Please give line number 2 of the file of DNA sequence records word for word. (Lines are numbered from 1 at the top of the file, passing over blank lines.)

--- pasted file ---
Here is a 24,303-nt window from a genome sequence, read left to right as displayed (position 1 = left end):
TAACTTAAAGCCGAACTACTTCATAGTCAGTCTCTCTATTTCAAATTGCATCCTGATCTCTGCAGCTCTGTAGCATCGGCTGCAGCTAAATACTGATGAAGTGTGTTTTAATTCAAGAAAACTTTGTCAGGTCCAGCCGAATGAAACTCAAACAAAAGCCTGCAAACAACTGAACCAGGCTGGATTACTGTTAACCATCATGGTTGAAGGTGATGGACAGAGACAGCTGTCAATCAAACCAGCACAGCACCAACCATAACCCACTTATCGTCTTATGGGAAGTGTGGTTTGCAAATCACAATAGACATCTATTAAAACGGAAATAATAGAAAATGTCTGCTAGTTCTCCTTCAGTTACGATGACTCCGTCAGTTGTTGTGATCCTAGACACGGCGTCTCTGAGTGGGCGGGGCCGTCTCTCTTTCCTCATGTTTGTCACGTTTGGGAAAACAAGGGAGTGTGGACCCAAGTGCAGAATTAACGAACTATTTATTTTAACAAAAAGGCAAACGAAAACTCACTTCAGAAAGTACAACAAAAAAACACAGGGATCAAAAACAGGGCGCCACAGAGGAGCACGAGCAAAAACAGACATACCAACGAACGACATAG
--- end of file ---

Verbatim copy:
TAACTTAAAGCCGAACTACTTCATAGTCAGTCTCTCTATTTCAAATTGCATCCTGATCTCTGCAGCTCTGTAGCATCGGCTGCAGCTAAATACTGATGAAGTGTGTTTTAATTCAAGAAAACTTTGTCAGGTCCAGCCGAATGAAACTCAAACAAAAGCCTGCAAACAACTGAACCAGGCTGGATTACTGTTAACCATCATGGTTGAAGGTGATGGACAGAGACAGCTGTCAATCAAACCAGCACAGCACCAACCATAACCCACTTATCGTCTTATGGGAAGTGTGGTTTGCAAATCACAATAGACATCTATTAAAACGGAAATAATAGAAAATGTCTGCTAGTTCTCCTTCAGTTACGATGACTCCGTCAGTTGTTGTGATCCTAGACACGGCGTCTCTGAGTGGGCGGGGCCGTCTCTCTTTCCTCATGTTTGTCACGTTTGGGAAAACAAGGGAGTGTGGACCCAAGTGCAGAATTAACGAACTATTTATTTTAACAAAAAGGCAAACGAAAACTCACTTCAGAAAGTACAACAAAAAAACACAGGGATCAAAAACAGGGCGCCACAGAGGAGCACGAGCAAAAACAGACATACCAACGAACGACATAG